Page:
2. Knives

Any smart weight loss program will call for plenty of vegetables, and a sharp knife will make all that cutting, chopping, and slicing much easier. Make sure you have a chef’s knife, a slicer, and a paring/utility knife, plus a sharpener (dull knives make prep work far less enjoyable). Armed with these, you can start your week off with containers full of red pepper strips, celery stalks, carrot sticks, and insert your favorite veggies here ____ for easy snacking. Embrace your inner Top Chef!

 

3. Downsize plates and glasses

Average plate sizes seem to be getting bigger and bigger. The bigger your plate, the more likely you are to load it up with food. Replace your 12-inch dinner plates with 9-inch salad plates, and then fill them up with high-fiber, low-calorie greens and beans plus smaller portions of healthy carbs and meat.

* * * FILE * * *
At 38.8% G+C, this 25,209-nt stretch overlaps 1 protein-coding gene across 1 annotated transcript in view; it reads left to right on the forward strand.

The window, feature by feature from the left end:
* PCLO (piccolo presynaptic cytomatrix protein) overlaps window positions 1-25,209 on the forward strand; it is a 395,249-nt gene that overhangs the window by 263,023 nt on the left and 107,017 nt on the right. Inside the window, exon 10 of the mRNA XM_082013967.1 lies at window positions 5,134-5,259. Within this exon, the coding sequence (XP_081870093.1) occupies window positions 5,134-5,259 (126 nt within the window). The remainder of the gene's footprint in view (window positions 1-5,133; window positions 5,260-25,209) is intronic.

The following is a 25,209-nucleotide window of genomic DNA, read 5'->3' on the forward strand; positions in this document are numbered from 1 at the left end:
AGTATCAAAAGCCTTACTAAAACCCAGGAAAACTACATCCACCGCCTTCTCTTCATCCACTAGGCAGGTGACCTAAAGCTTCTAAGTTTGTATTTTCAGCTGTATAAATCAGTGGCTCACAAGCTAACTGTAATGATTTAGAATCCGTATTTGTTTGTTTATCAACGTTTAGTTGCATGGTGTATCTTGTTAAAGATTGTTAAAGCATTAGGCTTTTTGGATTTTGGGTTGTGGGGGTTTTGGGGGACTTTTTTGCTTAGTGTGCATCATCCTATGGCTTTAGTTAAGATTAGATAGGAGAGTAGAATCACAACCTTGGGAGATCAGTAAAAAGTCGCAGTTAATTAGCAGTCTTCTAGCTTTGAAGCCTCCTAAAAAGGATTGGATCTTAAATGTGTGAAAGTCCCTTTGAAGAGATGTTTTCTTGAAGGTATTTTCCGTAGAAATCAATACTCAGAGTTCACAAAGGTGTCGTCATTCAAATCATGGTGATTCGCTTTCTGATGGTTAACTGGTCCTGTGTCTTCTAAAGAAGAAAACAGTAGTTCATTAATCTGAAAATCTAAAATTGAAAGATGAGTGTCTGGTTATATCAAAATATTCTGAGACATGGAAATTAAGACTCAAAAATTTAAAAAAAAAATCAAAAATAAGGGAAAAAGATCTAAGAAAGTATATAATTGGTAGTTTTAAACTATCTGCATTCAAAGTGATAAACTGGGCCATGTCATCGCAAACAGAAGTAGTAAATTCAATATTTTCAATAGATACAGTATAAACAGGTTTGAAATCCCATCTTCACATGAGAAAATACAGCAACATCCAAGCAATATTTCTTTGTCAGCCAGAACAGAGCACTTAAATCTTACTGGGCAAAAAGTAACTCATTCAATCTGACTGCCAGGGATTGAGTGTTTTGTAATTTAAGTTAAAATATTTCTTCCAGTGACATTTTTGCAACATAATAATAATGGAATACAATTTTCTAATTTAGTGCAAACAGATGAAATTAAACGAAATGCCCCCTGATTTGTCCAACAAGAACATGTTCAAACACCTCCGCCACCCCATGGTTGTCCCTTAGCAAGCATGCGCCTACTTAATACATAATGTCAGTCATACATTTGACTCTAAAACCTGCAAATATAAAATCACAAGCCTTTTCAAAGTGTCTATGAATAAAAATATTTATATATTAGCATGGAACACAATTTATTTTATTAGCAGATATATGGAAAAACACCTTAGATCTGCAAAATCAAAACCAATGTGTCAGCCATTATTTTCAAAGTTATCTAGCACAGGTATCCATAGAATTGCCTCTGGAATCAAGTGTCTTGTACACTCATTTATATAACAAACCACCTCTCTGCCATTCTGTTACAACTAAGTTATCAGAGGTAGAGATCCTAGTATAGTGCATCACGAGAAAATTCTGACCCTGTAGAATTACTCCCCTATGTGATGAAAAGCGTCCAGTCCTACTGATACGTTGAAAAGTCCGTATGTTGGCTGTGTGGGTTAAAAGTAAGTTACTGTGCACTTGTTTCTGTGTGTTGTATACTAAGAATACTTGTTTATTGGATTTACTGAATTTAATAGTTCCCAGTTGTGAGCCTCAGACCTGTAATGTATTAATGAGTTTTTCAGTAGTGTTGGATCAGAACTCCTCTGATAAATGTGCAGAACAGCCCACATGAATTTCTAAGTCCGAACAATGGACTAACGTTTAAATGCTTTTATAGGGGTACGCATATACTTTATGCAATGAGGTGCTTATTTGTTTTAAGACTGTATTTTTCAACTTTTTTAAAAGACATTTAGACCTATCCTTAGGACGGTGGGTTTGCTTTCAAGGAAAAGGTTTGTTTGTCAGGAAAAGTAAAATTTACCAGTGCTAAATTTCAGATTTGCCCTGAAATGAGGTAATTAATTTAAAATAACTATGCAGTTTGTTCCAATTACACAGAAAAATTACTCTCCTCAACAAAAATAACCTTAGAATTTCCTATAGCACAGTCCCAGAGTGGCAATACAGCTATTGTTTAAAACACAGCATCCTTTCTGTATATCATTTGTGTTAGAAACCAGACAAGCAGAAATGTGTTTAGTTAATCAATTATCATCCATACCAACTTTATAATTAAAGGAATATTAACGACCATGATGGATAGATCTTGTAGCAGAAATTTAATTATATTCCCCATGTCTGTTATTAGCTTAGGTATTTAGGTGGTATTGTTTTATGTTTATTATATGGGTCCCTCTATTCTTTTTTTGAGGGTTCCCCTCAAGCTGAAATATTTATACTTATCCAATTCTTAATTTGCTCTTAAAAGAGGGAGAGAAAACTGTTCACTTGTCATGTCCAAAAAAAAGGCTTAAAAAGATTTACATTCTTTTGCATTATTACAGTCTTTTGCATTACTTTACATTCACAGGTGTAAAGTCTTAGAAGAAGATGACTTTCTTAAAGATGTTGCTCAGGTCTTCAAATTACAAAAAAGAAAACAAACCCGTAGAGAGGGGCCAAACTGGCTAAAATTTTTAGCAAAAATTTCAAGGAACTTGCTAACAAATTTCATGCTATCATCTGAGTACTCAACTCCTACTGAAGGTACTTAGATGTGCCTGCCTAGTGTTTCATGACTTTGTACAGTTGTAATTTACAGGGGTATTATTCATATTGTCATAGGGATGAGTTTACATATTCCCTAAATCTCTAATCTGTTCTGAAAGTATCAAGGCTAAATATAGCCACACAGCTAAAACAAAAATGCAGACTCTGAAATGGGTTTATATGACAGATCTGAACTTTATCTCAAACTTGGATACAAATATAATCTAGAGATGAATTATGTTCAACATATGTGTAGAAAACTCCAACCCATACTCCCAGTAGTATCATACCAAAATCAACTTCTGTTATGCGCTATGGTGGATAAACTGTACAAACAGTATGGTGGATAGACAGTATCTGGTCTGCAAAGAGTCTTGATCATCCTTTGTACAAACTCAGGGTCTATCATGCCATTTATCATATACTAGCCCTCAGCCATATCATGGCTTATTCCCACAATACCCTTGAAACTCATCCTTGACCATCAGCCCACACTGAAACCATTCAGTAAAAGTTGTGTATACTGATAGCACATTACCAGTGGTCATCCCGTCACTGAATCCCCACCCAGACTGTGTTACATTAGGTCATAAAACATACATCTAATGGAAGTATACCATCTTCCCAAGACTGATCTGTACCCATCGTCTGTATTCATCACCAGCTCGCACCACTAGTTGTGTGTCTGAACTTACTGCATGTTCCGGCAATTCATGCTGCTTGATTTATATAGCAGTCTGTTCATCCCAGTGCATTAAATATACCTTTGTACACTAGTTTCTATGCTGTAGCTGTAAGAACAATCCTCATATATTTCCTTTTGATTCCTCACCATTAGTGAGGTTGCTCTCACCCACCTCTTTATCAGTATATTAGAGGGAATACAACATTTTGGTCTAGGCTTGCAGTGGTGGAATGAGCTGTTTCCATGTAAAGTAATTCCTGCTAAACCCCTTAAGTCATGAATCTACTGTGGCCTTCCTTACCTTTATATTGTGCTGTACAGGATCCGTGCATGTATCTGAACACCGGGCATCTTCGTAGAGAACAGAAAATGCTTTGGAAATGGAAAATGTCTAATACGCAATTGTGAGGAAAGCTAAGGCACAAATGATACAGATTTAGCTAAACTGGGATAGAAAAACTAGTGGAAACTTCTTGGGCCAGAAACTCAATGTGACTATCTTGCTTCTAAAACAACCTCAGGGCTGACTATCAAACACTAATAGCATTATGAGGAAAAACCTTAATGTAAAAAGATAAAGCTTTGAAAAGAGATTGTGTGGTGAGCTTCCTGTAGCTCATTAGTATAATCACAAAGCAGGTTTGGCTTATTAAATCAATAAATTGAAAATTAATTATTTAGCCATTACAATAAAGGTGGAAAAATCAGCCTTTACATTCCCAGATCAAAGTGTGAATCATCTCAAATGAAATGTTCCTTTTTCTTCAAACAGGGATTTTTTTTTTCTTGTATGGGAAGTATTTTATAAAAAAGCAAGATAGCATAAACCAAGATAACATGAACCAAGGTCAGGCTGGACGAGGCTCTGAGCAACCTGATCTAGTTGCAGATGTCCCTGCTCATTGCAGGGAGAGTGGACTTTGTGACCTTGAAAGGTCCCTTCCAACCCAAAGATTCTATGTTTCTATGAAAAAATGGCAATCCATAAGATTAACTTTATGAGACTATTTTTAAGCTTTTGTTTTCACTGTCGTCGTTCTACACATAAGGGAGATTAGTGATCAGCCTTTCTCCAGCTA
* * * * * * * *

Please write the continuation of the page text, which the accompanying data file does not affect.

When it comes to glasses, Cornell University’s Food and Brand Lab researchers found that individuals pour more of a beverage into short wide glasses versus tall narrow ones http://foodpsychology.cornell.edu/.  I always tell people not to drink their calories, but if you want to have a morning OJ or a Friday night cocktail, choose a taller, narrower glass (think Tom Collins instead of rocks). But for water, choose the biggest goblet you can find: Many people mistake thirst for hunger, so staying hydrated can help you avoid needless snacking.

 

4. Salad spinner

This kitschy tool lets you simultaneously wash and dry your greens. Spinach and lettuce will last longer if stored dry.